In any manufacturing and shipping operation where a combination of humans and machines produce a product and then send that product either to a distribution center or directly to the customer, streamlining efficiency is always a great way to shore up a bottom line. Each step of the production process can be broken down into a collection or series of tasks, with each task requiring a person, or person operating a machine, to expend a certain amount of time and use certain materials and supplies to complete the task. Since, in most cases, the materials and supplies needed for these production tasks is set - each product needs one container bag, one box, two labels, etc... - it falls on the manager to save more time if efficiency is to be improved.

Time Keeps on Ticking, Ticking, Ticking...

Every action takes a certain amount of time. Moving a product from one place to another takes a certain amount of time. Peeling a label off a roll takes a certain amount of time. Every step on the road from raw material to finished product takes a certain number of seconds off the clock, with the total being equal to the man-hours required for a single product.

The Missing Minutes

When calculating man-hours, you never can apply 100 percent of an employees time to production, because there are always certain tasks that are supportive of the production process rather than intrinsic to it, that take up some of our time. Managing materials, getting supplies, maintaining equipment, all steal time that could be spent on producing another sellable product.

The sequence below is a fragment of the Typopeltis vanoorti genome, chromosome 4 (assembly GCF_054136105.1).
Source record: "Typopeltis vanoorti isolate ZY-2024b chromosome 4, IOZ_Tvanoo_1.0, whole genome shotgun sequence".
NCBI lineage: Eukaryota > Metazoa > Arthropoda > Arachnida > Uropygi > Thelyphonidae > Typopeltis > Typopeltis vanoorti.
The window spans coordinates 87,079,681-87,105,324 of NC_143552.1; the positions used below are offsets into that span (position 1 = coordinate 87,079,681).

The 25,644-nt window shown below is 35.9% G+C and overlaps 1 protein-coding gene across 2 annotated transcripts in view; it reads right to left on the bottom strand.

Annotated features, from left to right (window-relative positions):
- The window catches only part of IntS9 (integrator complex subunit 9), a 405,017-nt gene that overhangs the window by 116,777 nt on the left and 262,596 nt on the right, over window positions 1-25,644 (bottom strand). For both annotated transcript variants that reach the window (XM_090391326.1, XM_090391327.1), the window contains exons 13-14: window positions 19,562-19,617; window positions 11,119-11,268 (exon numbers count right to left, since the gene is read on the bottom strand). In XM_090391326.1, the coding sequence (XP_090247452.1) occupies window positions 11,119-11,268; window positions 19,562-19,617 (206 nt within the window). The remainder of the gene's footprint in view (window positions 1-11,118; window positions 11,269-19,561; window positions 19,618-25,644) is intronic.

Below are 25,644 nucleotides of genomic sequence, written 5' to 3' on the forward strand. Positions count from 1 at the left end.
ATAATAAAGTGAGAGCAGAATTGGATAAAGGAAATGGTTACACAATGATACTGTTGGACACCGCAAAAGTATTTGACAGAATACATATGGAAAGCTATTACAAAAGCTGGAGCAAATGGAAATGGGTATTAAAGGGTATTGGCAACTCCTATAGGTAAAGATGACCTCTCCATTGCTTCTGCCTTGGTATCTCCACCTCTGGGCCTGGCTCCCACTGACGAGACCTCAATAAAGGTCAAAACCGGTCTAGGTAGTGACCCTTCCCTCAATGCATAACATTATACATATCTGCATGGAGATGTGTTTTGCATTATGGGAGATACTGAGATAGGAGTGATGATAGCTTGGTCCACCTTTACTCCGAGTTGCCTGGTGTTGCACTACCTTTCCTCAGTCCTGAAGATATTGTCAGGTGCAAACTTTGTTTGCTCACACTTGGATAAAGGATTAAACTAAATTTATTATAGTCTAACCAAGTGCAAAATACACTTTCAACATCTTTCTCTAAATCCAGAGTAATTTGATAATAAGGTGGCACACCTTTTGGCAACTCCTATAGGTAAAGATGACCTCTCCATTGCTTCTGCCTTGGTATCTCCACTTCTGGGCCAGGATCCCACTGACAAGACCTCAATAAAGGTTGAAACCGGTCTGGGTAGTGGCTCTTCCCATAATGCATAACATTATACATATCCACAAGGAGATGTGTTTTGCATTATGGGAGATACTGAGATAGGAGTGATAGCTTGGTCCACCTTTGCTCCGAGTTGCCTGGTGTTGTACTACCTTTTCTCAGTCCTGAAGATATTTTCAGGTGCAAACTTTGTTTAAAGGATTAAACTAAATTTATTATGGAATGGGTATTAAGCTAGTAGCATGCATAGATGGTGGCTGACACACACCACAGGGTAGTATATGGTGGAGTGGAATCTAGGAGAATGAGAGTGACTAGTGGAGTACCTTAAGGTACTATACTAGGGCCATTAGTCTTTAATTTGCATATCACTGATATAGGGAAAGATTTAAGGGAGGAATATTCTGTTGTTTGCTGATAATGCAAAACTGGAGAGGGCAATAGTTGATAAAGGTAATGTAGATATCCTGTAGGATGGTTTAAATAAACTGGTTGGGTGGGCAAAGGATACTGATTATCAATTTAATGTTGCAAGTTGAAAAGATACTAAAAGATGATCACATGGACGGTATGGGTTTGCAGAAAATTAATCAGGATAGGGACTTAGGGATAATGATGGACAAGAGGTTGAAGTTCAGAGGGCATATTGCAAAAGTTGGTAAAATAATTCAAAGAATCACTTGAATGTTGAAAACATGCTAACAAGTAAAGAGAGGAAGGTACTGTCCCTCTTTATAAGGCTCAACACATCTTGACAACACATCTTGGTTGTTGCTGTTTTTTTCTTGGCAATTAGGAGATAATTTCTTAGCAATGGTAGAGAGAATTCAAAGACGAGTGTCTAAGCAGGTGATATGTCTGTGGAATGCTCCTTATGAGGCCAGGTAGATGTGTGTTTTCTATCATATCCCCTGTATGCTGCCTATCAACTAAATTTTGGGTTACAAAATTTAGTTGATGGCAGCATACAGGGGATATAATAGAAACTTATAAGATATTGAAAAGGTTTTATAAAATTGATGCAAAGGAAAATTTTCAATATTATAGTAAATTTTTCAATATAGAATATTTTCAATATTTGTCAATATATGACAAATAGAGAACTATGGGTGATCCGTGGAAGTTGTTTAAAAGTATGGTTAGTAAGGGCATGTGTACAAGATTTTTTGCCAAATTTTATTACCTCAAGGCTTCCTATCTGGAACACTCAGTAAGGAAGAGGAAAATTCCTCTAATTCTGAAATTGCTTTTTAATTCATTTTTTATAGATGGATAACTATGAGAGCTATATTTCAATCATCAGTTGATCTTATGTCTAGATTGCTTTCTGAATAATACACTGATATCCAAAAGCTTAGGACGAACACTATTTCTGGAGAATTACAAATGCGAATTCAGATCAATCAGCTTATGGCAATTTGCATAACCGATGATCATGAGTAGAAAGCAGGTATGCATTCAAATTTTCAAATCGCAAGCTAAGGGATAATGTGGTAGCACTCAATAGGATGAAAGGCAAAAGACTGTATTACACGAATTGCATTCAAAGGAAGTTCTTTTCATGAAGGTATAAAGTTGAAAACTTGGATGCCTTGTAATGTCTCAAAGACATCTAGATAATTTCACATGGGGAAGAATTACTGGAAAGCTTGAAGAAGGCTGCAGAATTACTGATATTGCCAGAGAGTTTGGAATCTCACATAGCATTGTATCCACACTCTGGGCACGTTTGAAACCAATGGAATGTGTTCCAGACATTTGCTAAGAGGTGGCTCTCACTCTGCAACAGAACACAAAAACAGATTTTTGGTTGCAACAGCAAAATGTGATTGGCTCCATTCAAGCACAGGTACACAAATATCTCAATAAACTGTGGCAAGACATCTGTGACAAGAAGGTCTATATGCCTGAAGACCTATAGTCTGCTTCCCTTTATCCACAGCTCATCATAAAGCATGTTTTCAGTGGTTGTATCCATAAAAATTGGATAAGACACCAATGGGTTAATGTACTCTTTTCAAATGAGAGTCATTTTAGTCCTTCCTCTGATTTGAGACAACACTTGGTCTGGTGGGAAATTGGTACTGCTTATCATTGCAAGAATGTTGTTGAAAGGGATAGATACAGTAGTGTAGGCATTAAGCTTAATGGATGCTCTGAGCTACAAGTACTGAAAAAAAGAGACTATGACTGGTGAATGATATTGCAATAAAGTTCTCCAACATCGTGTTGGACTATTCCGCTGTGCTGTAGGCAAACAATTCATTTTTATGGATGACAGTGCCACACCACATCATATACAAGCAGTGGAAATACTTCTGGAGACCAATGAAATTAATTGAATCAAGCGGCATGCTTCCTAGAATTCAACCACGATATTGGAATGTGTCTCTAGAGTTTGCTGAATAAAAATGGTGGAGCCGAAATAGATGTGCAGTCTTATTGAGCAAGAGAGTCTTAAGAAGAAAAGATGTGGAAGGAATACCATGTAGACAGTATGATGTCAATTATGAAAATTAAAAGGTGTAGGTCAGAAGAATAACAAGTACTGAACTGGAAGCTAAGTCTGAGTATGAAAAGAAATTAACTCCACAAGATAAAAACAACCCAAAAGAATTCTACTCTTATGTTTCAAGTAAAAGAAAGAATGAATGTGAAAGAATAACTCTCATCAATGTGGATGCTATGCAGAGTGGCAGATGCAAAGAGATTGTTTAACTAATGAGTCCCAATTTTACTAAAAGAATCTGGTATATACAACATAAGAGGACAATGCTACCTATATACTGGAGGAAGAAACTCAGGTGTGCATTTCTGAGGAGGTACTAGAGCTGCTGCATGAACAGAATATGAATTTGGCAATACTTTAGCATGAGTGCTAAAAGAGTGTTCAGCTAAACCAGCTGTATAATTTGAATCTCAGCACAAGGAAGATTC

Organize a Hostile Time Takeover

When looking at the missing minutes, the obvious way to steal some of it back is by streamlining those down time tasks and reducing the time they require. Organize your work area so that the supplies that each position needs to re-stock regularly are close at hand. Maybe this means a centralized center for materials and supplies, or maybe this means more supply storage at each individual position. Any strategy that removes a lot of the moving around and dedicates more time to support the production cycle is a very good thing.

Watch the Clock

The last thing you want your employees to do is watch the clock, but when it comes to increasing productivity and making your company more profitable, it's your job to not only watch the clock, but to carve little pieces off of it until each task advances the production process like a well-oiled machine. By paying attention to the little details like accessibility of supplies, you're taking a good first step to improve the health of your business.